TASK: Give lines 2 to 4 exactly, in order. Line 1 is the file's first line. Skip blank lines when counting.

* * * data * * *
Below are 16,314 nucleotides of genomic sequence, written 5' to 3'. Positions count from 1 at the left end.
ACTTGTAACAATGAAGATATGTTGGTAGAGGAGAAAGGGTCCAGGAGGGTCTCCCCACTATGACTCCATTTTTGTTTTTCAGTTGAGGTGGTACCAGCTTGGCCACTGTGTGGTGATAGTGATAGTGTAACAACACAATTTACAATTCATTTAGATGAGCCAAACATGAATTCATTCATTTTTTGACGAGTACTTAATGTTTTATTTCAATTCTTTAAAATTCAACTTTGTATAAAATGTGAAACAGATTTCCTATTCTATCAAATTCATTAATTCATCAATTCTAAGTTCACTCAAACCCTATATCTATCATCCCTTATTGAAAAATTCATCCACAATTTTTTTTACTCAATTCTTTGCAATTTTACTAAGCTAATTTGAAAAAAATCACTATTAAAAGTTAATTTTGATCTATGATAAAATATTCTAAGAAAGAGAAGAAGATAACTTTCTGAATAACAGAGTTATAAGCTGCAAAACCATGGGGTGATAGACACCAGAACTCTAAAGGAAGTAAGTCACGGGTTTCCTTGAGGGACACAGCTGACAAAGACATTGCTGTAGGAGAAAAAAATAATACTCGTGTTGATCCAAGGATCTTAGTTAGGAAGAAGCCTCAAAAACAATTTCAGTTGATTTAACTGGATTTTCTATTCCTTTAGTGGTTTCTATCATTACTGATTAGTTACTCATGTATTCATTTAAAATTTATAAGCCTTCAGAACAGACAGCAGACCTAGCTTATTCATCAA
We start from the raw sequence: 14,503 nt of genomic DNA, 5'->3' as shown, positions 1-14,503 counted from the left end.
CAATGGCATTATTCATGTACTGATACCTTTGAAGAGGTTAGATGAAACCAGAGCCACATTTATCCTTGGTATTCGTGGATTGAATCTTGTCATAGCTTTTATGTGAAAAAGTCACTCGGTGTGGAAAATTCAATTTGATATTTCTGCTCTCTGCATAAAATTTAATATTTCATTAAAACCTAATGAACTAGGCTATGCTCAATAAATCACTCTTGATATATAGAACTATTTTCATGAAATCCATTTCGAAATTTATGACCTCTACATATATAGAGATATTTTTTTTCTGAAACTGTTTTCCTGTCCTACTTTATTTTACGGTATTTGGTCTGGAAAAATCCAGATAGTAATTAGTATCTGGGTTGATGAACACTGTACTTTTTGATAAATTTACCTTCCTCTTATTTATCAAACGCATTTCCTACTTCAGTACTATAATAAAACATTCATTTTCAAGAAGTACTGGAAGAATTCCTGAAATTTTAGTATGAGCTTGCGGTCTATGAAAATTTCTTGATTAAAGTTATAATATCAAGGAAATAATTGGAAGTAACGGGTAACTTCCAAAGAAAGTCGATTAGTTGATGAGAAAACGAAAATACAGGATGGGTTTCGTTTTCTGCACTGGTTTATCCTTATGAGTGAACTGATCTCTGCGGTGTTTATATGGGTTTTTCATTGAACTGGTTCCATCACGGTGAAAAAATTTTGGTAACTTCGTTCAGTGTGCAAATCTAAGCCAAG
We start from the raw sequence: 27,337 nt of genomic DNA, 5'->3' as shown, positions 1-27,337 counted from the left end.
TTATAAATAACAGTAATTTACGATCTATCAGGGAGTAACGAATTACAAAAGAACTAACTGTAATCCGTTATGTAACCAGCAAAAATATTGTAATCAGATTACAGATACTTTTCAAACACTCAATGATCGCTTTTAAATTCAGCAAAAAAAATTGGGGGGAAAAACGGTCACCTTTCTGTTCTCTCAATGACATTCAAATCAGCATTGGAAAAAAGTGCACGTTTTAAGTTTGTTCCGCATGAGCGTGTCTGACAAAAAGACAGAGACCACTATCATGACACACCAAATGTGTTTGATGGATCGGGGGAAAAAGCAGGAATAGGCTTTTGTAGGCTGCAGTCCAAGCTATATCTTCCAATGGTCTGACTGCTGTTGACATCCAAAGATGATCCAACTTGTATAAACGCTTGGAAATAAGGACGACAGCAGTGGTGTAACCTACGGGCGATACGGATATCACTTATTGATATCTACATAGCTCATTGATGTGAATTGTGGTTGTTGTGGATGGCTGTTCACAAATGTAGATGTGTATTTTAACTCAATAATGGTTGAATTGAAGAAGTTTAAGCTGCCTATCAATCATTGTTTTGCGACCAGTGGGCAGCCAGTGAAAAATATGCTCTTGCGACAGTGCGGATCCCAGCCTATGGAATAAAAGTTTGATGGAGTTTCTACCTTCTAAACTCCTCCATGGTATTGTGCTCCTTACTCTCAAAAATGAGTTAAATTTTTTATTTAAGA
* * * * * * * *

ACTTGTAACAATGAAGATATGTTGGTAGAGGAGAAAGGGTCCAGGAGGGTCTCCCCACTATGACTCCATTTTTGTTTTTCAGTTGAGGTGGTACCAGCTTGGCCACTGTGTGGTGATAGTGATAGTGTAACAACACAATTTACAATTCATTTAGATGAGCCAAACATGAATTCATTCATTTTTTGACGAGTACTTAATGTTTTATTTCAATTCTTTAAAATTCAACTTTGTATAAAATGTGAAACAGATTTCCTATTCTATCAAATTCATTAATTCATCAATTCTAAGTTCACTCAAACCCTATATCTATCATCCCTTATTGAAAAATTCATCCACAATTTTTTTTACTCAATTCTTTGCAATTTTACTAAGCTAATTTGAAAAAAATCACTATTAAAAGTTAATTTTGATCTATGATAAAATATTCTAAGAAAGAGAAGAAGATAACTTTCTGAATAACAGAGTTATAAGCTGCAAAACCATGGGGTGATAGACACCAGAACTCTAAAGGAAGTAAGTCACGGGTTTCCTTGAGGGACACAGCTGACAAAGACATTGCTGTAGGAGAAAAAAATAATACTCGTGTTGATCCAAGGATCTTAGTTAGGAAGAAGCCTCAAAAACAATTTCAGTTGATTTAACTGGATTTTCTATTCCTTTAGTGGTTTCTATCATTACTGATTAGTTACTCATGTATTCATTTAAAATTTATAAGCCTTCAGAACAGACAGCAGACCTAGCTTATTCATCAA
We start from the raw sequence: 14,503 nt of genomic DNA, 5'->3' as shown, positions 1-14,503 counted from the left end.
CAATGGCATTATTCATGTACTGATACCTTTGAAGAGGTTAGATGAAACCAGAGCCACATTTATCCTTGGTATTCGTGGATTGAATCTTGTCATAGCTTTTATGTGAAAAAGTCACTCGGTGTGGAAAATTCAATTTGATATTTCTGCTCTCTGCATAAAATTTAATATTTCATTAAAACCTAATGAACTAGGCTATGCTCAATAAATCACTCTTGATATATAGAACTATTTTCATGAAATCCATTTCGAAATTTATGACCTCTACATATATAGAGATATTTTTTTTCTGAAACTGTTTTCCTGTCCTACTTTATTTTACGGTATTTGGTCTGGAAAAATCCAGATAGTAATTAGTATCTGGGTTGATGAACACTGTACTTTTTGATAAATTTACCTTCCTCTTATTTATCAAACGCATTTCCTACTTCAGTACTATAATAAAACATTCATTTTCAAGAAGTACTGGAAGAATTCCTGAAATTTTAGTATGAGCTTGCGGTCTATGAAAATTTCTTGATTAAAGTTATAATATCAAGGAAATAATTGGAAGTAACGGGTAACTTCCAAAGAAAGTCGATTAGTTGATGAGAAAACGAAAATACAGGATGGGTTTCGTTTTCTGCACTGGTTTATCCTTATGAGTGAACTGATCTCTGCGGTGTTTATATGGGTTTTTCATTGAACTGGTTCCATCACGGTGAAAAAATTTTGGTAACTTCGTTCAGTGTGCAAATCTAAGCCAAG